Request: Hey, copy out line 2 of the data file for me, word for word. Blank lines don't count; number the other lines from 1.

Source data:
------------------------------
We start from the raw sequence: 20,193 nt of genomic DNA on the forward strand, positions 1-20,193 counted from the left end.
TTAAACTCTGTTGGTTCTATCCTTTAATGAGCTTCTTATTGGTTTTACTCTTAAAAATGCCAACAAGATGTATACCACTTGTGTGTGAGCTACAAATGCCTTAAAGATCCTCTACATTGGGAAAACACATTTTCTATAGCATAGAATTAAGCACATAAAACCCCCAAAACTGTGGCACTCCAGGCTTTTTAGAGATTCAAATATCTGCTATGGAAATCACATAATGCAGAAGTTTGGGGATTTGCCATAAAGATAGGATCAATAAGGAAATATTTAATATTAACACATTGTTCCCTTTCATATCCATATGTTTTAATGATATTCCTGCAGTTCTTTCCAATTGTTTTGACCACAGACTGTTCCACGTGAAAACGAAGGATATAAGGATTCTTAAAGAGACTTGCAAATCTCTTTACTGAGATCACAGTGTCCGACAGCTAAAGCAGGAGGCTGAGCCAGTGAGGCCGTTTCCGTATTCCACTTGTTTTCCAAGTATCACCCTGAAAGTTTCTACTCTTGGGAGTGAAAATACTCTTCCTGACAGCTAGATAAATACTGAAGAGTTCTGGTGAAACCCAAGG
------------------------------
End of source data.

TTAAACTCTGTTGGTTCTATCCTTTAATGAGCTTCTTATTGGTTTTACTCTTAAAAATGCCAACAAGATGTATACCACTTGTGTGTGAGCTACAAATGCCTTAAAGATCCTCTACATTGGGAAAACACATTTTCTATAGCATAGAATTAAGCACATAAAACCCCCAAAACTGTGGCACTCCAGGCTTTTTAGAGATTCAAATATCTGCTATGGAAATCACATAATGCAGAAGTTTGGGGATTTGCCATAAAGATAGGATCAATAAGGAAATATTTAATATTAACACATTGTTCCCTTTCATATCCATATGTTTTAATGATATTCCTGCAGTTCTTTCCAATTGTTTTGACCACAGACTGTTCCACGTGAAAACGAAGGATATAAGGATTCTTAAAGAGACTTGCAAATCTCTTTACTGAGATCACAGTGTCCGACAGCTAAAGCAGGAGGCTGAGCCAGTGAGGCCGTTTCCGTATTCCACTTGTTTTCCAAGTATCACCCTGAAAGTTTCTACTCTTGGGAGTGAAAATACTCTTCCTGACAGCTAGATAAATACTGAAGAGTTCTGGTGAAACCCAAGG